SkycamJoe™: Saving African Elephants from the Air


The wild elephants of Tanzania will be gone in six years — exterminated by poachers. “That’s a slaughter we can’t allow to happen,” says former Special Forces photojournalist and new FlightWave customer Joe Micalizzi, better known as SkycamJoe™.

Paul G. Allen’s Great Elephant Census reported in 2016 that African savanna elephant populations in 15 of the 18 Central African countries surveyed declined by 30 percent (that’s 144,000 elephants) between 2007 and 2014. Poaching is cutting Africa’s elephant population by 8 percent annually — with the worst losses in Tanzania.

Combatting poaching in Tanzania is dangerous. “More than 200 rangers have been killed by poachers,” he explains. Joe believes the best way to stop the carnage is by leveraging drone technology to help give Tanzania’s own rangers a fighting chance against the poachers. He started forming the nonprofit SkyWarden™ two years ago to equip and train the rangers with UASs.

Joe sees the FlightWave Edge™ as an ideal way to extend the rangers’ reach while reducing their exposure to danger. “The last thing I want is drone pilots to become warriors who are just out there to gather information. Using the Edge, I can train the rangers to launch the drone from well-defended green zones to significantly decrease the risk of attack.”

His passion for this anti-poaching mission brought him to InterDrone, where he connected with the FlightWave team. He ordered two Edge UASs on the spot.

“I personally think FlightWave’s design is superior,” says Joe. “I have a deal with the San Diego Zoo to use their safari area, where I’ll test each Edge so I can collect all the data I’ll need before taking them to Tanzania — what altitude I can fly them at to remain undetected, and other factors. I already have some Marines who said they would document the Tanzanian rangers during my testing. I’m anticipating going to Tanzania in late May 2018.”

Joe’s mission has been decades in the making. “I fell in love with the idea of flying when I was 12 years old, standing in my local library reading a book on how to fly a Piper Cub. It only took me 50 years to fulfill,” he laughs. “I finally became a pilot recently because of my drone business, because the FAA requires a sports pilot license to do commercial drone work.”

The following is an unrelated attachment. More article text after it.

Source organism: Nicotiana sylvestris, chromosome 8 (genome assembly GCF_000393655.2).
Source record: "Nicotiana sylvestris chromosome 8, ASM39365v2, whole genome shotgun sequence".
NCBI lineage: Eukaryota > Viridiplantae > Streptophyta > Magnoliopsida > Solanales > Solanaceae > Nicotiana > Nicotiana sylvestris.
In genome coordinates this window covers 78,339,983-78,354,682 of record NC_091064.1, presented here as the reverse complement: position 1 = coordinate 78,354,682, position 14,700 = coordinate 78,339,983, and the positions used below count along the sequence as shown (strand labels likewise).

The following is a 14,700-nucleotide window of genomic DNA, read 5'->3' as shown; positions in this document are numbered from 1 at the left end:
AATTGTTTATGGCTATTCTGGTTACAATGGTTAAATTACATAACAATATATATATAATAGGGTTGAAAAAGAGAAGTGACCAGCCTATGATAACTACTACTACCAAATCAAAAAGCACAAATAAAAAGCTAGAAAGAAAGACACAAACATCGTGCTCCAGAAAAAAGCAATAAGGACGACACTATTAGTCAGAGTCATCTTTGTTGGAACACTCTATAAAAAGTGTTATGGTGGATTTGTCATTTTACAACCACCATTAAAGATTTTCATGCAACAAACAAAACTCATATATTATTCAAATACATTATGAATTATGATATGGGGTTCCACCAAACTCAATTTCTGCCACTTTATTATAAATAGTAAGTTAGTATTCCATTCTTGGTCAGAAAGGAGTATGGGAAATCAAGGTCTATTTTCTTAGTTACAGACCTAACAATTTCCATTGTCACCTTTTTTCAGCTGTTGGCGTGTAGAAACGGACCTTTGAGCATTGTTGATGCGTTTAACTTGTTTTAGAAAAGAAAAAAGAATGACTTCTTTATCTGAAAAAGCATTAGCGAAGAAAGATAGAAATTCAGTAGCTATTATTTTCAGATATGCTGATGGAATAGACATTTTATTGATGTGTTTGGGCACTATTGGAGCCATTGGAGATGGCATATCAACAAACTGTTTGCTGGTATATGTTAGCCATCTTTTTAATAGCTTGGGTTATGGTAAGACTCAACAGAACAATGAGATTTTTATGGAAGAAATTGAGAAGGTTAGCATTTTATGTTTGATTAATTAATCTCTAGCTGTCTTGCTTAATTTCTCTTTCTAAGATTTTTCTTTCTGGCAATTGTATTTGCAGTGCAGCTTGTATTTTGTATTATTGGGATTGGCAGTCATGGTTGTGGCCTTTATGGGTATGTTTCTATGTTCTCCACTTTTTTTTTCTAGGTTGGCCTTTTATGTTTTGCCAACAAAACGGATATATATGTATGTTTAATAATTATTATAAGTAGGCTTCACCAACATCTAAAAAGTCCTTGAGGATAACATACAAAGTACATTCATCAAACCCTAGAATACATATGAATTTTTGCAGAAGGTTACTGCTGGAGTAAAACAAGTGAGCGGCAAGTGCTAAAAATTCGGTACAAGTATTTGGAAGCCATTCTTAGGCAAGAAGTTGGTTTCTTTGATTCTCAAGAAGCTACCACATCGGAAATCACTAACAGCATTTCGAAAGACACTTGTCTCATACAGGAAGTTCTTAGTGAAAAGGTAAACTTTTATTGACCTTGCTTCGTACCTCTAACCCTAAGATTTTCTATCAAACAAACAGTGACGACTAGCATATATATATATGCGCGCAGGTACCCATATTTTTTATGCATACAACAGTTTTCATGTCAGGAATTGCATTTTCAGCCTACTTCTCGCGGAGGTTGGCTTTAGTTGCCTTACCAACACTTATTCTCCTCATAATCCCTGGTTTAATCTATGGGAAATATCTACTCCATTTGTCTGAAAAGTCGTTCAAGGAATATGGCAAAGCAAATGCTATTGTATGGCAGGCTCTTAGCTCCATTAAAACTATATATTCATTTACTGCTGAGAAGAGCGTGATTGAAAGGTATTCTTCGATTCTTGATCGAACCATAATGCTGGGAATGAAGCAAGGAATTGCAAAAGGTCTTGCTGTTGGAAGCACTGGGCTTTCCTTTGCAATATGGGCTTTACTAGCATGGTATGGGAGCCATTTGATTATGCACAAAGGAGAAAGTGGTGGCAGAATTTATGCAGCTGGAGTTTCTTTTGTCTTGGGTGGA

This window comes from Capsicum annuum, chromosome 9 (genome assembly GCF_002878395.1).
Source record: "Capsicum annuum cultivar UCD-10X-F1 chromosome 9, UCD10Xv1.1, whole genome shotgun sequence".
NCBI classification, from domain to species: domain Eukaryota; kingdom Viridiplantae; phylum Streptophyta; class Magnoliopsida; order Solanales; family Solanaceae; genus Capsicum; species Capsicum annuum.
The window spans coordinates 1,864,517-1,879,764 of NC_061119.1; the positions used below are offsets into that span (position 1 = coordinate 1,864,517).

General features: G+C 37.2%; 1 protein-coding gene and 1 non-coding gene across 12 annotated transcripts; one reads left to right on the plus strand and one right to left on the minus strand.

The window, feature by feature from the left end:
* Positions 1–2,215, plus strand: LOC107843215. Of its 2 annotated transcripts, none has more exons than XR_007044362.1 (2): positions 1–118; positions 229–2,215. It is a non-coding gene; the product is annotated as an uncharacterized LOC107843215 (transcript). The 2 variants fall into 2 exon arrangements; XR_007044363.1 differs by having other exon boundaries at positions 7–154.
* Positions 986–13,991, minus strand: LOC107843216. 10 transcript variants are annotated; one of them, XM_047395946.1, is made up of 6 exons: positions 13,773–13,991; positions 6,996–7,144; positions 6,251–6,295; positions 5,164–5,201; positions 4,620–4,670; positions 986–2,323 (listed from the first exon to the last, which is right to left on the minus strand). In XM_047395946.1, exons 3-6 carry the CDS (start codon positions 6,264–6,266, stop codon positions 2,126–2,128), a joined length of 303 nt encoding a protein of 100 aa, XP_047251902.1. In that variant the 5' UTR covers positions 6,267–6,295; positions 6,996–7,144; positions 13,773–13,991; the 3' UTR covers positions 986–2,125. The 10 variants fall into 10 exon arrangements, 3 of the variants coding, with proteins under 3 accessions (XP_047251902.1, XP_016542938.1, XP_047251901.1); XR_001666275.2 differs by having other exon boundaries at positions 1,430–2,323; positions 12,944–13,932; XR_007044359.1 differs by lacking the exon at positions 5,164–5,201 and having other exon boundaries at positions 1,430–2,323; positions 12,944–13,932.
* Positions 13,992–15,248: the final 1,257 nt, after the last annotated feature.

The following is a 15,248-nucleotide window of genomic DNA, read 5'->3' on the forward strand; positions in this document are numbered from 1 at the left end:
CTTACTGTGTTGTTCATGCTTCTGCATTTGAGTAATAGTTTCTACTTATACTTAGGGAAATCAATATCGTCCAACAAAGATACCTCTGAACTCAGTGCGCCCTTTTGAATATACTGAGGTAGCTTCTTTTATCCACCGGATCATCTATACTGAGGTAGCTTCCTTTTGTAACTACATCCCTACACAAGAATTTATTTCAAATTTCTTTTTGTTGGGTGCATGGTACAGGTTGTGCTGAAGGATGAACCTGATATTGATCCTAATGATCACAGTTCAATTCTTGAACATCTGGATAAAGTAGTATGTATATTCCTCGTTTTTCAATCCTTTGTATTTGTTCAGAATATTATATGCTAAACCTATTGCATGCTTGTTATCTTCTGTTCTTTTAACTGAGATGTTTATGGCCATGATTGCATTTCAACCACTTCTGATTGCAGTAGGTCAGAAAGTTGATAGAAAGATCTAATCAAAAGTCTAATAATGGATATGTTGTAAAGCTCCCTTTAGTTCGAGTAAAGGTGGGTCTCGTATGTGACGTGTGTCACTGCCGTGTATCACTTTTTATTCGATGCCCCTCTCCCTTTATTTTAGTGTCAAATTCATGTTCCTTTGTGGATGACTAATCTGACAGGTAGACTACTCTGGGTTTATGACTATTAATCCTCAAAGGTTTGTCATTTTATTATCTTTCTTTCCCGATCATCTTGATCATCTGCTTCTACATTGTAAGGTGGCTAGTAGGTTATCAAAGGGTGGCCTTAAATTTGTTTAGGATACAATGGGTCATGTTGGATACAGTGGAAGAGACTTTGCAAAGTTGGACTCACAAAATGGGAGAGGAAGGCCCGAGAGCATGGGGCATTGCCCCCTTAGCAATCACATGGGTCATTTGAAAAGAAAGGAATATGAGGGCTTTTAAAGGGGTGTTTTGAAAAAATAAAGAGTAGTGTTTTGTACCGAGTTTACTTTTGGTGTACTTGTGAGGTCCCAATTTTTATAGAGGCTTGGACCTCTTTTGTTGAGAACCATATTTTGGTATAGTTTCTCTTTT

His approach is informed by his own military experience as a young man. Joe went through Green Beret training, but unfortunately was injured, which prevented him from becoming a fully qualified Green Beret. Despite his injury, he achieved his Airborne Wings and was assigned to the John F. Kennedy Center for Military Assistance at Fort Bragg. He continued to serve in Special Forces, becoming editor of Veritas, the Green Beret magazine.

After his time at Fort Bragg, Joe served one tour of duty in Vietnam as an Army regular, where he received an Army Commendation Medal. Joe emphasizes that he “did more shooting with a camera than with a gun in Vietnam.” He was photo editor of his unit’s newspaper while they were stationed in Long Bin, and his photo stories also appeared in Stars and Stripes, a U.S. military newspaper.

“What people don’t know about Green Berets is, their whole mission is to train indigenous people to fight their own battles,” says Joe. “That’s what I want for SkyWarden™.”

Joe’s search for the right UAS took him significant time and travel. “There were other drones I was looking at, including one that could fly for 6 hours, but it had a gas engine, cost $70,000 and had a 10-foot wingspan. The FlightWave Edge is more practical for these rangers. I needed a drone with a realistic price, that would be easy for rangers to manage. I can buy seven Edges for the same price as that one expensive drone!”

Joe also likes the vertical takeoff and landing (VTOL) fixed-wing concept embodied in the Edge. “The fixed-wing allows me to conserve energy and fly more quietly,” he explains, “and in my missions, that’s crucial.”

In addition, Joe says VTOL makes the Edge easier for the rangers to learn how to use it. “Once it takes off vertically it automatically flies like a real plane,” he says. “I could take anyone who hasn’t flown before and teach them how to fly it in a few hours.”

With GPS, he notes, he can pre-program the Edge to fly to a particular sector of a wildlife sanctuary. “The ranger only has to decide what sector he wants to fly, and the Edge does it all,” Joe says. “The ranger is not flying, just really directing, and the UAS is doing all the work.”

“We have more than 60 km range with the Edge, which is more than enough to fly out of a protected area ‘green zone’, do the mission, stop any poaching activity, and send back GPS coordinates so the rangers can then go to that area,” he explains.

Joe says he knows there will be challenges and risks but is hopeful now that he’s found the Edge, “Once the rangers are in control, I’ll have more peace of mind that poachers will at least think twice about attacking.”

The good news: Thanks to his cost-effective use of the FlightWave Edge, SkyCamJoe™ sees the operation as manageable and scalable. “Once my mission is done in Tanzania, I’ll get out and go to the next country in jeopardy,” he says. “Any money I raise will go right into more drones. This is a legacy project for me.”

Paul G. Allen’s Great Elephant Census